by Robert Arvay, Contributing Writer
George Will is a columnist with whom I sometimes disagree, but this time he has hit the nail on the head so squarely that every American should hear his words. He pointed out that without the power of the purse, and I paraphrase, the Congress has no meaningful powers at all. Sadly, the Congress has surrendered its power of the purse to the Executive Branch. This can and should be reversed. Only a lack of will (no pun intended) prevents it from happening.
The Constitution was designed in such a way as to prevent any one branch of government from overwhelming any other branch. This is why it is ridiculous for Democrats to complain that Congress is thwarting the will of the President. It would be equally accurate to say that the President is thwarting the will of the Congress. The difference is that Congress is largely populated by cowards whose only aim is to get reelected, whereas the president is a far left ideologue who will stop at nothing (and stoop to anything) to enact his agenda.
Will’s proposed remedy is simple and practical. Instead of waiting an entire year to submit an all-or-nothing budget to the president, Congress should send smaller, targeted appropriations bills, let us say, one every month, or even every week. For example, one bill might allocate money to military purposes, while another addresses welfare payments. The threat of “government shutdown” would all but disappear. While this would present problems with budget coordination, those problems would pale in comparison to the fifteen-trillion-dollar national debt, and the fifty trillion in unfunded government liabilities.
To Will’s proposal, I add one of my own. To augment the power of Congress, one must reduce the power of individual members of Congress. Huh? While it sounds counterintuitive, it makes sense. Let me explain.
The original Constitution mandated not more than one representative for each thirty thousand voters. Unfortunately, each representative now represents vastly more than that number of voters. This gives each representative enormous power, and makes them attractive targets for lobbyists, bribes, and other forms of corruption. As a result, no ordinary citizen can get a personal meeting with his or her representative, except under extraordinary circumstances, for example a fat wad of cash.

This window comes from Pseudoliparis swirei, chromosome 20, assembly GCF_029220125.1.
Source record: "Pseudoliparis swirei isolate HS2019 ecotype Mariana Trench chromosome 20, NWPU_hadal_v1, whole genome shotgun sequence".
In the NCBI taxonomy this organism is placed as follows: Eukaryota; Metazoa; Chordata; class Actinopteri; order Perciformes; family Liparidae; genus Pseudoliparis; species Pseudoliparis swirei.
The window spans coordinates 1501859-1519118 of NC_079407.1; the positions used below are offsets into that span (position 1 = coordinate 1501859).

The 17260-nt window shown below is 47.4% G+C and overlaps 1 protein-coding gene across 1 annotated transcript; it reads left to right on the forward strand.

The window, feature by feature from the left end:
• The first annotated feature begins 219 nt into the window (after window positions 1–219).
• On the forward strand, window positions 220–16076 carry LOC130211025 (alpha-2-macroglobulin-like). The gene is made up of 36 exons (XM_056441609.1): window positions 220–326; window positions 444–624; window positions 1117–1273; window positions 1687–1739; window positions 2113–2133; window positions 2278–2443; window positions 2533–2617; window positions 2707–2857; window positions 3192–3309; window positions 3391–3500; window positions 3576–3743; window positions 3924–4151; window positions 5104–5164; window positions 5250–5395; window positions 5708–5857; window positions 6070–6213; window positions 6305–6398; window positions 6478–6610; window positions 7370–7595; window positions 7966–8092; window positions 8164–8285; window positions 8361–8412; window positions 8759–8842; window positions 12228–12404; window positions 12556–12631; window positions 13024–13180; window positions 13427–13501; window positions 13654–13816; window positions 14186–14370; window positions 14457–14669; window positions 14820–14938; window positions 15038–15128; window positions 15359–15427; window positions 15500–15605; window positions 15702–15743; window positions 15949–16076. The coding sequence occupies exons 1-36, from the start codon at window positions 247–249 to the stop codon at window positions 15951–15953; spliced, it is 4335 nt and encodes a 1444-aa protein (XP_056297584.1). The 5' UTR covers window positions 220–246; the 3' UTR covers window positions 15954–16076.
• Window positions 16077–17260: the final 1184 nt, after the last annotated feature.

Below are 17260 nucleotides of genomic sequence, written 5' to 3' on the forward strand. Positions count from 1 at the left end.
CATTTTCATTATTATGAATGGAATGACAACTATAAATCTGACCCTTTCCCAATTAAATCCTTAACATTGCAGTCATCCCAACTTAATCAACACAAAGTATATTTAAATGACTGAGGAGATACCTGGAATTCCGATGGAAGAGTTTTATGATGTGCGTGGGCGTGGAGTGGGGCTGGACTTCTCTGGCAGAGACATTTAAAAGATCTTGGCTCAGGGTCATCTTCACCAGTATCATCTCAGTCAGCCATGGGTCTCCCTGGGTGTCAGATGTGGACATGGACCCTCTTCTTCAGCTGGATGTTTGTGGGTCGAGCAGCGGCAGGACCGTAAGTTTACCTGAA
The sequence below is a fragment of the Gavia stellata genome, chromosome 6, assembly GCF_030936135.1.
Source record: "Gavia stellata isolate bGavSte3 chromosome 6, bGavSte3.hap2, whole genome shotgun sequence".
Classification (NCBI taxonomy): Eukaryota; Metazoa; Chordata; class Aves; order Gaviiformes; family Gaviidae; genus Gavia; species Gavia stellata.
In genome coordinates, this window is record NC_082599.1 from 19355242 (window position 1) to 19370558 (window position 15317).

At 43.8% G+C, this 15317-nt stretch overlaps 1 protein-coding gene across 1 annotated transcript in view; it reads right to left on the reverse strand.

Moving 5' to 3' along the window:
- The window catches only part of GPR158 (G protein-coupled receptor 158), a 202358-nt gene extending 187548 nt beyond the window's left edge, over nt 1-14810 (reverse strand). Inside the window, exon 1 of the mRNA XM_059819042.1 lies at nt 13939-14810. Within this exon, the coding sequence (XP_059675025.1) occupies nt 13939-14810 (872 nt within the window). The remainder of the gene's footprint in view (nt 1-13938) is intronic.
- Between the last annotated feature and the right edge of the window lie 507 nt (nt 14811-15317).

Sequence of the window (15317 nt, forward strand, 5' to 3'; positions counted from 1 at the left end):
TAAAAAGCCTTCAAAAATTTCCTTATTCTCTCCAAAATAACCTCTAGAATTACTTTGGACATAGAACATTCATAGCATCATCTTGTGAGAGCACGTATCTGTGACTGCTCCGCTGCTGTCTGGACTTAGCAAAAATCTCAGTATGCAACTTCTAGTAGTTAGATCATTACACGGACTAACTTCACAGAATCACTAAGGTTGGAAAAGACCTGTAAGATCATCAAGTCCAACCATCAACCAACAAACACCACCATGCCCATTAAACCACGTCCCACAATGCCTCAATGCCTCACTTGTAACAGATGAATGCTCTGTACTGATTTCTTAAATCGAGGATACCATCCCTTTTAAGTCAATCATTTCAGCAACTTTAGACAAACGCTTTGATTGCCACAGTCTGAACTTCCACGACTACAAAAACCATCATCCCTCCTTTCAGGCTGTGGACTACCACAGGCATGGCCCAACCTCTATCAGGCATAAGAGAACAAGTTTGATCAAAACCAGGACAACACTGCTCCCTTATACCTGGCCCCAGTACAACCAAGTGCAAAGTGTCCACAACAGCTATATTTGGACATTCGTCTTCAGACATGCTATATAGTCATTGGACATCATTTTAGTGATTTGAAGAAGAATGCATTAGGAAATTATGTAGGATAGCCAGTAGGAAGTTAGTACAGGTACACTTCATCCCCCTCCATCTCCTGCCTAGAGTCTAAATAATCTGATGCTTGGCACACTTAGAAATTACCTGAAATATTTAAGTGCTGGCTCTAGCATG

If instead of 430 representatives in Congress there were 4,300, then no one representative would have so much influence over legislation that his vote would be worth a bribe or lobbying expense. Ordinary citizens would have far more influence in Congress. In other words, we would govern ourselves, instead of being ruled by distant over-lords.
As it now stands, Congress does not represent you or me. It represents its elected members, and is owned by special interest groups with lots of money. That situation is the opposite of a republic. It is a disguised form of tyranny.
Left as it now is, the system will collapse, and indeed is collapsing, of its own weight. It is like a giant tree, outwardly majestic, but inwardly rotten. Its collapse will be sudden and catastrophic. Restoration of the republic will not be easy to accomplish. Neither was its establishment in 1776.
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Footnotes concerning “the power of the purse.”
“All Bills for raising Revenue shall originate in the House of Representatives; but the Senate may propose or concur with amendments as on other Bills.”
— U.S. Constitution, Article I, section 7, clause 1
“No Money shall be drawn from the Treasury, but in Consequence of Appropriations made by Law; and a regular Statement and Account of the Receipts and Expenditures of all public Money shall be published from time to time.”
— U.S. Constitution, Article I, section 9, clause 7